The importance of supervision is obvious when it comes to quality, production and safety. All of these are direct contributors to the bottom line. We also must consider the impact supervisors have as leaders of those entry-level employees. Generation “Y” – those 18 to 34 years old – is already more inclined to jump jobs. Couple that with an economy where many jobs that are available seem entry-level (employees at the lower ages find starting jobs with an average $21,000/year salary), and you have a recipe for turnover. This generation leaves a job every two years. Compare that to a Baby Boomer who stays for approximately seven years. The implications are clear. You are already at risk of losing the very employees you need to build your business for the future. The only chance you have of keeping them is to create an environment in which they are well-led, so they will want to stay. The trump card here is the quality of your supervisors.

This begs the question, “What are you doing to develop yourself so you can be a better leader, and what are you doing to help your supervisors do a better job?” All too often the answer to this is, “Not much.” I recently facilitated a session where the group was bad-mouthing the millennials who didn’t work at the expected level and who often quit because they felt they were being poorly led. This group of project managers had earlier talked about importance of reading the spec book for a new product. I asked the last time any of them had a read a leadership book. None of them could answer. They were very excited to learn about a piece of new material, but not so excited to learn about how to lead the people who would be installing the material. So, are the millennials at fault, or is the supervisor? Of course, it is not an either/or question; it is both/and. But the fix has to start with the supervisors. The quality of leadership is a key factor for the future success of this firm—and yours.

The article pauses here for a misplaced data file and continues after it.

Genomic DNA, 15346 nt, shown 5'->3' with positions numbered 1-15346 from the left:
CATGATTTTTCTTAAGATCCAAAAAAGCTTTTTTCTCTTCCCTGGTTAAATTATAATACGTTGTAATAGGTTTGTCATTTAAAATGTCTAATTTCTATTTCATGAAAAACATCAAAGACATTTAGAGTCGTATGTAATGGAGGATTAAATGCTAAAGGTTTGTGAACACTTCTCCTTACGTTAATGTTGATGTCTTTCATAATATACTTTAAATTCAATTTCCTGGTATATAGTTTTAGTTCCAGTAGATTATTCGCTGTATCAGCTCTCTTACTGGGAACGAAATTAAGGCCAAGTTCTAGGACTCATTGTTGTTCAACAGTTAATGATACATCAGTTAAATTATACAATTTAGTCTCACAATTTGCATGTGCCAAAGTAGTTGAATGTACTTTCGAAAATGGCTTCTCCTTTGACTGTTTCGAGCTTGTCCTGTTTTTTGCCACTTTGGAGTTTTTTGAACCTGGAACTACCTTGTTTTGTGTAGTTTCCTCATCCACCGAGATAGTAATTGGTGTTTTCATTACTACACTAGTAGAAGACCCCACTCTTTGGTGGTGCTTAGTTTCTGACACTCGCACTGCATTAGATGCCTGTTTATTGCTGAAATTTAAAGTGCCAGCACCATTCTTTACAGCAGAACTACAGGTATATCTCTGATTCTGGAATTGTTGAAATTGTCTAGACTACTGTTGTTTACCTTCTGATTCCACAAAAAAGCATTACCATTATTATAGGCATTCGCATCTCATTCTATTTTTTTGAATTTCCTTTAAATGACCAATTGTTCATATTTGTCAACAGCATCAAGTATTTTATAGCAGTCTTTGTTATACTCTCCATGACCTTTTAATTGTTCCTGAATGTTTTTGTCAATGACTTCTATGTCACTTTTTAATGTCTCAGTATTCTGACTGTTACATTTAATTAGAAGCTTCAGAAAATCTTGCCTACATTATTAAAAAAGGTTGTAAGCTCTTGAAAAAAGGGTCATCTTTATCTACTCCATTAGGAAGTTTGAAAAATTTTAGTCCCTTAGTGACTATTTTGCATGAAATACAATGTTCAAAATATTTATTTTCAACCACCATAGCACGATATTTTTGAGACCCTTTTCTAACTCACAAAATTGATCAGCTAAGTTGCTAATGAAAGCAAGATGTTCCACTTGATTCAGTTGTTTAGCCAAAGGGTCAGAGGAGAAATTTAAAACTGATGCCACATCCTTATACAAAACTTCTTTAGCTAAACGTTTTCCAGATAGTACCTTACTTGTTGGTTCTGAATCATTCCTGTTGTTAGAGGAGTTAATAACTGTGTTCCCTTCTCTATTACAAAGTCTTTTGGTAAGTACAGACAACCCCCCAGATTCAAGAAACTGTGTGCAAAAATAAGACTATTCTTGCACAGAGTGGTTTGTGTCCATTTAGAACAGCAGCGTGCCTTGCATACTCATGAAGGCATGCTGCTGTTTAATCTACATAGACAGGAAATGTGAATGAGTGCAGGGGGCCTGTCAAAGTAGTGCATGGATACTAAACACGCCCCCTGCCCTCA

In addition to the obvious role of classroom training, there are other things you can do to develop your supervisors. Ultimately they all come back to sharing your time and your talent with them.

Time — Hallmark Cards is known the world over for its slogan, “When you care enough to send the very best.” Modified for our needs, we have the truism: “When you care enough to spend time with your people, they become the very best.” Why is giving of your time such a big deal to your employees? Because when you do, they understand that you think they matter and they are important. Clearly, there are many demands on your time, some seemingly more important than your people are. Don’t be fooled. This is Priority One.